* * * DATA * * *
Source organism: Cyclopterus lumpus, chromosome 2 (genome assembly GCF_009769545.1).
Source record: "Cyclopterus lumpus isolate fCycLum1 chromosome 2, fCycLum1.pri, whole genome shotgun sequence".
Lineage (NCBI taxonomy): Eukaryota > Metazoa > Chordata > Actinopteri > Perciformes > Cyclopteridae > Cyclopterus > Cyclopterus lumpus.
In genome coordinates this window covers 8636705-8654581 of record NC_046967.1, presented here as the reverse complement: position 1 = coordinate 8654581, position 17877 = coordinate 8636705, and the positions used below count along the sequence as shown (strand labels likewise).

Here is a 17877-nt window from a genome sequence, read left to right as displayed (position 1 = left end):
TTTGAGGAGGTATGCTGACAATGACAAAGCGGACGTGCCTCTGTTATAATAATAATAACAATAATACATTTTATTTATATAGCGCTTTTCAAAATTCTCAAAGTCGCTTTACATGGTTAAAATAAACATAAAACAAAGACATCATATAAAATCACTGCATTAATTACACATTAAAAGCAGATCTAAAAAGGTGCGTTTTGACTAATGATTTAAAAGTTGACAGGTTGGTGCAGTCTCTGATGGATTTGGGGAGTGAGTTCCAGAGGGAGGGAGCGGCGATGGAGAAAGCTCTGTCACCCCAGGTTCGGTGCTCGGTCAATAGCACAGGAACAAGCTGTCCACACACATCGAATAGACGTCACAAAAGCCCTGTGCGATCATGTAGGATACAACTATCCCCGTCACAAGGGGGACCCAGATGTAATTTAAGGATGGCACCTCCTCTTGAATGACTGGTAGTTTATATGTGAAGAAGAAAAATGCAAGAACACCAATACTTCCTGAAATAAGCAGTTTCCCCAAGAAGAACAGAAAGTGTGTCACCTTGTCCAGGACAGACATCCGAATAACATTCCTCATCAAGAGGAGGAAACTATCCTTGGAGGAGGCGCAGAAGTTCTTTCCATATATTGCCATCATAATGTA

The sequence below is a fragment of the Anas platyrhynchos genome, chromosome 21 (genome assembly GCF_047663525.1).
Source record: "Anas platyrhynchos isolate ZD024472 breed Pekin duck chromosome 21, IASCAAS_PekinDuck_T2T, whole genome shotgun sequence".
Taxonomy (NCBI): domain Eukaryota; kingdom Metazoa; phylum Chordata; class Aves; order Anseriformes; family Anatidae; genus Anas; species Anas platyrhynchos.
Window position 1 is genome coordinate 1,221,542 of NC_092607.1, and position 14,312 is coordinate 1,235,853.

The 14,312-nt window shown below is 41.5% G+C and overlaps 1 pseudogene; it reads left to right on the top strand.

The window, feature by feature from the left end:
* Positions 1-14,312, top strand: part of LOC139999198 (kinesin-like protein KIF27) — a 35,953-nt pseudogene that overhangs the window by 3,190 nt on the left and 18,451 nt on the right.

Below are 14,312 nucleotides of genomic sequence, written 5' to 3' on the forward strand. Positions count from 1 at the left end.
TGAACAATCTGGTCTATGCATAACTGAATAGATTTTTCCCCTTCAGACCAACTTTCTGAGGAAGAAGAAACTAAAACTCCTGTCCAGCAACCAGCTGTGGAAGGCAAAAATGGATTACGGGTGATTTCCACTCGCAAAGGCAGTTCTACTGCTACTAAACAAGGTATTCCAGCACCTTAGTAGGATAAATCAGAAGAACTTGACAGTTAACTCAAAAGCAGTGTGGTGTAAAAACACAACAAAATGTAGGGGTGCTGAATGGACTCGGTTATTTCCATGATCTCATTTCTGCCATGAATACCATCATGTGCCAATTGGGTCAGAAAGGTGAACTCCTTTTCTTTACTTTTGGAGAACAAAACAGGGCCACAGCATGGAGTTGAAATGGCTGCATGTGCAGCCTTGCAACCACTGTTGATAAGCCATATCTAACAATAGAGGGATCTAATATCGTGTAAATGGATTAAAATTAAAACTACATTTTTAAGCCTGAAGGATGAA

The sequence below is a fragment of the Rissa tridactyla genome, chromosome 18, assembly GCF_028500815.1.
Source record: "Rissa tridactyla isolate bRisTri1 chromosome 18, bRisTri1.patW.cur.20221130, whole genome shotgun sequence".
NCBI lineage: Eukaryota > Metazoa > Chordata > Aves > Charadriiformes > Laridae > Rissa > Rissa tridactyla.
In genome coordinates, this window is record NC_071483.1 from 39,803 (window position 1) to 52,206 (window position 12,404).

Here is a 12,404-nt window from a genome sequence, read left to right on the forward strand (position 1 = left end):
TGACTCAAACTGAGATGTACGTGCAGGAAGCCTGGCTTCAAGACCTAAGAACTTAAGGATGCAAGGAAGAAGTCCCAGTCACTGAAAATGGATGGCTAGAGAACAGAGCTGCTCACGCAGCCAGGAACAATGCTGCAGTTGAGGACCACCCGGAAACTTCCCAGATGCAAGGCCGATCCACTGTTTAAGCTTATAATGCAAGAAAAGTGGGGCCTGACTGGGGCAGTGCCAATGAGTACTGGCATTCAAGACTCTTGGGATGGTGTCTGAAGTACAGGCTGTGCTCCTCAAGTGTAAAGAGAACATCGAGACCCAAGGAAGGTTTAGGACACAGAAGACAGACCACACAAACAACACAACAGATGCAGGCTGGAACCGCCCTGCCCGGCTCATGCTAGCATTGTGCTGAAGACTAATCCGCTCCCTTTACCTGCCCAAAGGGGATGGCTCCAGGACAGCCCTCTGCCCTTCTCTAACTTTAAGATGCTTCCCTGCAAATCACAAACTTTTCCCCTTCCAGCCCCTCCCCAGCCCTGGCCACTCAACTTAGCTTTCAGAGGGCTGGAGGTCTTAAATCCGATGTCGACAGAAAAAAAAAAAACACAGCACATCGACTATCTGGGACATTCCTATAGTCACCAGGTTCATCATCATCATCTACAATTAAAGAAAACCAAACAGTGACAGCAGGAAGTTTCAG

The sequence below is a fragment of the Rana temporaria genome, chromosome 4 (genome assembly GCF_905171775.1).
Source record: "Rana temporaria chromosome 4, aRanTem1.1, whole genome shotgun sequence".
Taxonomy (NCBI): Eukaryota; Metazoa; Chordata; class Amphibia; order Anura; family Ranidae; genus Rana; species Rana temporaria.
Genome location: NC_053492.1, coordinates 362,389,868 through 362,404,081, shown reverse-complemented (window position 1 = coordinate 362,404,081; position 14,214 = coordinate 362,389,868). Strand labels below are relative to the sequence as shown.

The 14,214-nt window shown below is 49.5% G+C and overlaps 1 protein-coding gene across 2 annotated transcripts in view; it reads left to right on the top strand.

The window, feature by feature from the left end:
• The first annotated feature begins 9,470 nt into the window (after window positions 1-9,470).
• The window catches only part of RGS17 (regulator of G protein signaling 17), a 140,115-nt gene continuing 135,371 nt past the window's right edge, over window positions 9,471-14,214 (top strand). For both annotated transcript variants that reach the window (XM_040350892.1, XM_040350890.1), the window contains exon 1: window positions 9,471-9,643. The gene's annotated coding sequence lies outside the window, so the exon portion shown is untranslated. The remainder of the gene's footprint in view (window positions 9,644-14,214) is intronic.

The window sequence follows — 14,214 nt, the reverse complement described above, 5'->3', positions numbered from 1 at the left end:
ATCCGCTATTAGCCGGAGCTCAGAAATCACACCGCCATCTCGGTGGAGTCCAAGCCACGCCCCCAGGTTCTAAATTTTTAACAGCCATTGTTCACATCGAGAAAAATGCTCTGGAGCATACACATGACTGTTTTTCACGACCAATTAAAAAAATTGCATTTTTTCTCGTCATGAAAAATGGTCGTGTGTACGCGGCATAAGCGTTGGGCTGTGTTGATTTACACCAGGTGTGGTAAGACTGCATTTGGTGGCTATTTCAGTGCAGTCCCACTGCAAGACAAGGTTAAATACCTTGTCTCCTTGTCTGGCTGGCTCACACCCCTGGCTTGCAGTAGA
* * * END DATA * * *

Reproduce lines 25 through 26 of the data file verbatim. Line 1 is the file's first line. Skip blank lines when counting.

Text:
Genome location: NC_053492.1, coordinates 362,389,868 through 362,404,081, shown reverse-complemented (window position 1 = coordinate 362,404,081; position 14,214 = coordinate 362,389,868). Strand labels below are relative to the sequence as shown.

The 14,214-nt window shown below is 49.5% G+C and overlaps 1 protein-coding gene across 2 annotated transcripts in view; it reads left to right on the top strand.